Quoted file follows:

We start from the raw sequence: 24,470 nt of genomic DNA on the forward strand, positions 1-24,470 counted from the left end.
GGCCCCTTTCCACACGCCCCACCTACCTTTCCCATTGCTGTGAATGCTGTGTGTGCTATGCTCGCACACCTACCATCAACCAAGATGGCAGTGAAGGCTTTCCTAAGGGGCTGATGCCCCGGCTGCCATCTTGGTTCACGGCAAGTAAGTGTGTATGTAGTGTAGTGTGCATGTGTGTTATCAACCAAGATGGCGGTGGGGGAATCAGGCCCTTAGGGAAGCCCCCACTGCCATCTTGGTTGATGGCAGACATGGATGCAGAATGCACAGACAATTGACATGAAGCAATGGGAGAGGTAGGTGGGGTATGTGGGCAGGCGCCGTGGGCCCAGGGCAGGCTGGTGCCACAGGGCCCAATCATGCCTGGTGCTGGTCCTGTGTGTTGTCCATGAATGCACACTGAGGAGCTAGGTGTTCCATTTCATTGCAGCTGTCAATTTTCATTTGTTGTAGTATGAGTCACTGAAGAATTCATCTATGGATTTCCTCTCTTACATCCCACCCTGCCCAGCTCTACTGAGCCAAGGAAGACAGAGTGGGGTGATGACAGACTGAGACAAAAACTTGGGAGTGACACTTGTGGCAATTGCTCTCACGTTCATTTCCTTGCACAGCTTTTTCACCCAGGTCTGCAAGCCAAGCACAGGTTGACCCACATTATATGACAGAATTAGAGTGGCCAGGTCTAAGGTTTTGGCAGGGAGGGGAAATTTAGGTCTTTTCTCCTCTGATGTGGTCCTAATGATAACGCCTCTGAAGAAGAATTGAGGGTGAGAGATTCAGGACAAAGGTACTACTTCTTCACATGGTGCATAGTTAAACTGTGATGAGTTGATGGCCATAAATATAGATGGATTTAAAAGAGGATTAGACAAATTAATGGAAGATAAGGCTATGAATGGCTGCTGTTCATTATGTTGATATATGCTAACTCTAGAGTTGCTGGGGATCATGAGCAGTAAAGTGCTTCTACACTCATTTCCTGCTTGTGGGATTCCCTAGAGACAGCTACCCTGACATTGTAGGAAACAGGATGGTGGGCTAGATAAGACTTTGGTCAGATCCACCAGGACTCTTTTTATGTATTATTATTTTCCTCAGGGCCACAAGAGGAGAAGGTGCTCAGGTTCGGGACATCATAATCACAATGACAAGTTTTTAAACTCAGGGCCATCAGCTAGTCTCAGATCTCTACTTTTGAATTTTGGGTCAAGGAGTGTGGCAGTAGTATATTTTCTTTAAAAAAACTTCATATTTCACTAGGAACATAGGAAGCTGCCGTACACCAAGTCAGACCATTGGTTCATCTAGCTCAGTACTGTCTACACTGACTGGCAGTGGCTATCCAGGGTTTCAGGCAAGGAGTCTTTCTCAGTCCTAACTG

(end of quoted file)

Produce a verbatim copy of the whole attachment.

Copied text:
We start from the raw sequence: 24,470 nt of genomic DNA on the forward strand, positions 1-24,470 counted from the left end.
GGCCCCTTTCCACACGCCCCACCTACCTTTCCCATTGCTGTGAATGCTGTGTGTGCTATGCTCGCACACCTACCATCAACCAAGATGGCAGTGAAGGCTTTCCTAAGGGGCTGATGCCCCGGCTGCCATCTTGGTTCACGGCAAGTAAGTGTGTATGTAGTGTAGTGTGCATGTGTGTTATCAACCAAGATGGCGGTGGGGGAATCAGGCCCTTAGGGAAGCCCCCACTGCCATCTTGGTTGATGGCAGACATGGATGCAGAATGCACAGACAATTGACATGAAGCAATGGGAGAGGTAGGTGGGGTATGTGGGCAGGCGCCGTGGGCCCAGGGCAGGCTGGTGCCACAGGGCCCAATCATGCCTGGTGCTGGTCCTGTGTGTTGTCCATGAATGCACACTGAGGAGCTAGGTGTTCCATTTCATTGCAGCTGTCAATTTTCATTTGTTGTAGTATGAGTCACTGAAGAATTCATCTATGGATTTCCTCTCTTACATCCCACCCTGCCCAGCTCTACTGAGCCAAGGAAGACAGAGTGGGGTGATGACAGACTGAGACAAAAACTTGGGAGTGACACTTGTGGCAATTGCTCTCACGTTCATTTCCTTGCACAGCTTTTTCACCCAGGTCTGCAAGCCAAGCACAGGTTGACCCACATTATATGACAGAATTAGAGTGGCCAGGTCTAAGGTTTTGGCAGGGAGGGGAAATTTAGGTCTTTTCTCCTCTGATGTGGTCCTAATGATAACGCCTCTGAAGAAGAATTGAGGGTGAGAGATTCAGGACAAAGGTACTACTTCTTCACATGGTGCATAGTTAAACTGTGATGAGTTGATGGCCATAAATATAGATGGATTTAAAAGAGGATTAGACAAATTAATGGAAGATAAGGCTATGAATGGCTGCTGTTCATTATGTTGATATATGCTAACTCTAGAGTTGCTGGGGATCATGAGCAGTAAAGTGCTTCTACACTCATTTCCTGCTTGTGGGATTCCCTAGAGACAGCTACCCTGACATTGTAGGAAACAGGATGGTGGGCTAGATAAGACTTTGGTCAGATCCACCAGGACTCTTTTTATGTATTATTATTTTCCTCAGGGCCACAAGAGGAGAAGGTGCTCAGGTTCGGGACATCATAATCACAATGACAAGTTTTTAAACTCAGGGCCATCAGCTAGTCTCAGATCTCTACTTTTGAATTTTGGGTCAAGGAGTGTGGCAGTAGTATATTTTCTTTAAAAAAACTTCATATTTCACTAGGAACATAGGAAGCTGCCGTACACCAAGTCAGACCATTGGTTCATCTAGCTCAGTACTGTCTACACTGACTGGCAGTGGCTATCCAGGGTTTCAGGCAAGGAGTCTTTCTCAGTCCTAACTG